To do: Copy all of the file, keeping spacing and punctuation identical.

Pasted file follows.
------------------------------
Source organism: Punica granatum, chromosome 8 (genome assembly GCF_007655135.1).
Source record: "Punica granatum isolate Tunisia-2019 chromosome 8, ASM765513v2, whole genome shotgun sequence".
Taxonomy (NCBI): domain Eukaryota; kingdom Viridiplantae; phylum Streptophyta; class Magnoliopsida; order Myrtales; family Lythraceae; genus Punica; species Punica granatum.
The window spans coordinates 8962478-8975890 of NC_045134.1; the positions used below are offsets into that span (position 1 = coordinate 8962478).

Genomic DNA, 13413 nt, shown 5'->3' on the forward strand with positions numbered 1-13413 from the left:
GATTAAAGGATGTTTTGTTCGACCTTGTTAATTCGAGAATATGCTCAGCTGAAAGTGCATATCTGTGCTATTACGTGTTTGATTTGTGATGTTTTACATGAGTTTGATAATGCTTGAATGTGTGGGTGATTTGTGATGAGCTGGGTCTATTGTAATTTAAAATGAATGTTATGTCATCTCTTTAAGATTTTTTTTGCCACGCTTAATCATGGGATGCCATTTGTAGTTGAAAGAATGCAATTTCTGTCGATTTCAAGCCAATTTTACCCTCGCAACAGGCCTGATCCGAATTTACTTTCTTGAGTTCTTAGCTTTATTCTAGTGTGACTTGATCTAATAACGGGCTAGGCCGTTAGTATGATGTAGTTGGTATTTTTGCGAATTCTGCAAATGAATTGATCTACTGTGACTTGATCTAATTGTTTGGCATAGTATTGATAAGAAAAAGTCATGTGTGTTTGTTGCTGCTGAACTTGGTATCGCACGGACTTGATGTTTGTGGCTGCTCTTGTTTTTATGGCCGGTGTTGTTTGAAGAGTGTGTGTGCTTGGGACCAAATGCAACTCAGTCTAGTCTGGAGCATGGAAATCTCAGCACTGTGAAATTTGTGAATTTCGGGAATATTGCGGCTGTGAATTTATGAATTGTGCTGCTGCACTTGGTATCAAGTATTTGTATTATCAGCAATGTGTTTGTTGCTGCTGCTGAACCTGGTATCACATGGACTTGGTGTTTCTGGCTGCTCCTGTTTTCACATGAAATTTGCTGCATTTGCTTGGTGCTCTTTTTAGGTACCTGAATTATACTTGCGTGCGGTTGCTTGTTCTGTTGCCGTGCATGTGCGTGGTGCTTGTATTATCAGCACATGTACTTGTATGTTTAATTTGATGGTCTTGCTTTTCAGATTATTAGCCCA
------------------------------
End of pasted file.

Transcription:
Source organism: Punica granatum, chromosome 8 (genome assembly GCF_007655135.1).
Source record: "Punica granatum isolate Tunisia-2019 chromosome 8, ASM765513v2, whole genome shotgun sequence".
Taxonomy (NCBI): domain Eukaryota; kingdom Viridiplantae; phylum Streptophyta; class Magnoliopsida; order Myrtales; family Lythraceae; genus Punica; species Punica granatum.
The window spans coordinates 8962478-8975890 of NC_045134.1; the positions used below are offsets into that span (position 1 = coordinate 8962478).

Genomic DNA, 13413 nt, shown 5'->3' on the forward strand with positions numbered 1-13413 from the left:
GATTAAAGGATGTTTTGTTCGACCTTGTTAATTCGAGAATATGCTCAGCTGAAAGTGCATATCTGTGCTATTACGTGTTTGATTTGTGATGTTTTACATGAGTTTGATAATGCTTGAATGTGTGGGTGATTTGTGATGAGCTGGGTCTATTGTAATTTAAAATGAATGTTATGTCATCTCTTTAAGATTTTTTTTGCCACGCTTAATCATGGGATGCCATTTGTAGTTGAAAGAATGCAATTTCTGTCGATTTCAAGCCAATTTTACCCTCGCAACAGGCCTGATCCGAATTTACTTTCTTGAGTTCTTAGCTTTATTCTAGTGTGACTTGATCTAATAACGGGCTAGGCCGTTAGTATGATGTAGTTGGTATTTTTGCGAATTCTGCAAATGAATTGATCTACTGTGACTTGATCTAATTGTTTGGCATAGTATTGATAAGAAAAAGTCATGTGTGTTTGTTGCTGCTGAACTTGGTATCGCACGGACTTGATGTTTGTGGCTGCTCTTGTTTTTATGGCCGGTGTTGTTTGAAGAGTGTGTGTGCTTGGGACCAAATGCAACTCAGTCTAGTCTGGAGCATGGAAATCTCAGCACTGTGAAATTTGTGAATTTCGGGAATATTGCGGCTGTGAATTTATGAATTGTGCTGCTGCACTTGGTATCAAGTATTTGTATTATCAGCAATGTGTTTGTTGCTGCTGCTGAACCTGGTATCACATGGACTTGGTGTTTCTGGCTGCTCCTGTTTTCACATGAAATTTGCTGCATTTGCTTGGTGCTCTTTTTAGGTACCTGAATTATACTTGCGTGCGGTTGCTTGTTCTGTTGCCGTGCATGTGCGTGGTGCTTGTATTATCAGCACATGTACTTGTATGTTTAATTTGATGGTCTTGCTTTTCAGATTATTAGCCCA